AI and Society:1-9 (forthcoming)

Melvin Chen
Nanyang Technological University, Singapore
Causal reasoning is an aspect of learning, reasoning, and decision-making that involves the cognitive ability to discover relationships between causal relata, learn and understand these causal relationships, and make use of this causal knowledge in prediction, explanation, decision-making, and reasoning in terms of counterfactuals. Can we fully automate causal reasoning? One might feel inclined, on the basis of certain groundbreaking advances in causal epistemology, to reply in the affirmative. The aim of this paper is to demonstrate that one still has good skeptical grounds for resisting any conclusions in favour of the automation of causal reasoning. If by causal reasoning is meant the entirety of the process through which we discover causal relationships and make use of this knowledge in prediction, explanation, decision-making, and reasoning in terms of counterfactuals, then one relies besides on tacit knowledge, as might be constituted by or derived from the epistemic faculty virtues and abilities of the causal reasoner, the value systems and character traits of the causal reasoner, the implicit knowledge base available to the causal reasoner, and the habits that sustain our causal reasoning practices. While certain aspects of causal reasoning may be axiomatized and formalized and algorithms may be implemented to approximate causal reasoning, one has to remain skeptical about whether causal reasoning may be fully automated. This demonstration will involve an engagement with Meno’s Paradox.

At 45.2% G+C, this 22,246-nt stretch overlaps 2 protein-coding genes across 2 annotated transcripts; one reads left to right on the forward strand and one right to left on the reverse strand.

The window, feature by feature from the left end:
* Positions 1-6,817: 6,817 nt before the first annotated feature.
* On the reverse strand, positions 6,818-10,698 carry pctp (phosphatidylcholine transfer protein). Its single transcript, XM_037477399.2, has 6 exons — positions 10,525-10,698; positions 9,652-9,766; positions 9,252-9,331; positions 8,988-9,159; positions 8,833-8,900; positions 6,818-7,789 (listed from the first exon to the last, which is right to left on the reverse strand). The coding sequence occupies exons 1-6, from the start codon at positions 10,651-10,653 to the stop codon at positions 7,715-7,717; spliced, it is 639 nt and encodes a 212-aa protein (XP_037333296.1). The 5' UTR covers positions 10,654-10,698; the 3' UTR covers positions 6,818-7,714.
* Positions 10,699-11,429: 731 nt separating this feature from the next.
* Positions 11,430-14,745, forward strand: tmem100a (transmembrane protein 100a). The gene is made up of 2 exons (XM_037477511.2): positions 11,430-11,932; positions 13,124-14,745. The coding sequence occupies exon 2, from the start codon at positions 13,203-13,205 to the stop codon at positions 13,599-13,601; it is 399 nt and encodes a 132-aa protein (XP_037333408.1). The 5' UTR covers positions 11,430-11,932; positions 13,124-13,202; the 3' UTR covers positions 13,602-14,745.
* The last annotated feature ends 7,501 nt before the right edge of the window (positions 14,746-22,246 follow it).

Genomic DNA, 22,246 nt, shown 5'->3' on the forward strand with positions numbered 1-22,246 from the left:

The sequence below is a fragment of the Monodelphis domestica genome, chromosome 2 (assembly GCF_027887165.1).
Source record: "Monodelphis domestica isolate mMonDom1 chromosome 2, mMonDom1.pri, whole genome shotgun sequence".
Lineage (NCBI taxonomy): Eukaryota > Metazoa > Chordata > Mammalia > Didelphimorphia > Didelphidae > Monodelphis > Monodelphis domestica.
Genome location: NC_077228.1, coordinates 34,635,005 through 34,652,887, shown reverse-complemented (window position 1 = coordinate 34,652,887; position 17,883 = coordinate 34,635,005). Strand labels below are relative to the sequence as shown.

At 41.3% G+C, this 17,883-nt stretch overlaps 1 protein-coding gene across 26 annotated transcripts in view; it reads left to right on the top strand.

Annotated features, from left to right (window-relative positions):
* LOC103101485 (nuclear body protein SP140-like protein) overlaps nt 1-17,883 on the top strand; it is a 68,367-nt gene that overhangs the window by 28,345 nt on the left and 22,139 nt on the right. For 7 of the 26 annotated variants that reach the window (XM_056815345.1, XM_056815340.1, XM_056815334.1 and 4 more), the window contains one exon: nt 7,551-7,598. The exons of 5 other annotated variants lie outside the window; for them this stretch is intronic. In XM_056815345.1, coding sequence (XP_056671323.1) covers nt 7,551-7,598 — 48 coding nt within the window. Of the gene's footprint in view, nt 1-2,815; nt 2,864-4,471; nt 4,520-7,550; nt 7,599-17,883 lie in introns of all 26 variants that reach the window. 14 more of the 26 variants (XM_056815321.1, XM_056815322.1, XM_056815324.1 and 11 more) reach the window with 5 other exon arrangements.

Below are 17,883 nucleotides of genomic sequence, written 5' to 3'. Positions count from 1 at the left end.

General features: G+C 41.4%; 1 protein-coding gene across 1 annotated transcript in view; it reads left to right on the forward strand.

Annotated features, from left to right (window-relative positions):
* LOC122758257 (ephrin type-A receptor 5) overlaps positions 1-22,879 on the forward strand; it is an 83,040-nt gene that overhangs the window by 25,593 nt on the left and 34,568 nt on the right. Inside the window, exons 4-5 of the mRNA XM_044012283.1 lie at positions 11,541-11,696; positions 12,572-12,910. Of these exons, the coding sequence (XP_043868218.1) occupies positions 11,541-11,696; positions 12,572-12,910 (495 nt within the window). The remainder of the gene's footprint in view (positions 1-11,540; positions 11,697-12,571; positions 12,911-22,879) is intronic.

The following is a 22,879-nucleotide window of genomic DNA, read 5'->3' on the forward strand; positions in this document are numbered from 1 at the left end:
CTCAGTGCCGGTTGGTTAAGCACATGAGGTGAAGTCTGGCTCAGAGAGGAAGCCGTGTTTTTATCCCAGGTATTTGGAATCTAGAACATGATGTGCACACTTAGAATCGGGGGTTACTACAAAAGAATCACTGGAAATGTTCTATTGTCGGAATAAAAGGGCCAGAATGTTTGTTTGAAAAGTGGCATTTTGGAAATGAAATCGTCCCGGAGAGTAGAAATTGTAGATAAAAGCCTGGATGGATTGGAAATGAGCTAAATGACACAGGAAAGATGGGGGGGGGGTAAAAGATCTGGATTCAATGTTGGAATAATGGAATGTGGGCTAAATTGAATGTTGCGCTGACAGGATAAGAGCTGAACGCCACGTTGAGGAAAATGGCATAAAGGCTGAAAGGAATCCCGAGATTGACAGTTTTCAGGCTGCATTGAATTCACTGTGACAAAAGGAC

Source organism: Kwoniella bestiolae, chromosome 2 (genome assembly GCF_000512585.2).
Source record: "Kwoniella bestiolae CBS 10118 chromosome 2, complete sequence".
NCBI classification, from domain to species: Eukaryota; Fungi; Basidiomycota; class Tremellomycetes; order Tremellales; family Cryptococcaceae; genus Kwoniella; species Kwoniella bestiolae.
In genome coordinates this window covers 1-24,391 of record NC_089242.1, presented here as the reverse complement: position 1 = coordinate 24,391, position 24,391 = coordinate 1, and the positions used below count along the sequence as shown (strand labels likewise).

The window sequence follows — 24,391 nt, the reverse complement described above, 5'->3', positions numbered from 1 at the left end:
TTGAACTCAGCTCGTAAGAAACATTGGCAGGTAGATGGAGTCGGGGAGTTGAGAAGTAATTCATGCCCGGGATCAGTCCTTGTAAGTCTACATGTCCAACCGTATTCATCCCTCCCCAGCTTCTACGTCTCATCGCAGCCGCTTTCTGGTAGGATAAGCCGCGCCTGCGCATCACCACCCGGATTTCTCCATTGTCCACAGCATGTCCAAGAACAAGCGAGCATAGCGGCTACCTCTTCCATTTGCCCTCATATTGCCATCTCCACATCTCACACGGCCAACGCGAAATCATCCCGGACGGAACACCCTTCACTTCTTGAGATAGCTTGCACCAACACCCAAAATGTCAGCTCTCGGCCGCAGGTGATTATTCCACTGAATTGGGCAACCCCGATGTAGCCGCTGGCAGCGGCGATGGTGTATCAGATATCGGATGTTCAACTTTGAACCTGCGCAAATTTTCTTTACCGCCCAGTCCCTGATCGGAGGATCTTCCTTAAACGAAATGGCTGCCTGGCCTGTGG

Keywords Causal epistemology  Causal reasoning  Automation question  Meno's paradox
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DOI 10.1007/s00146-020-01037-4
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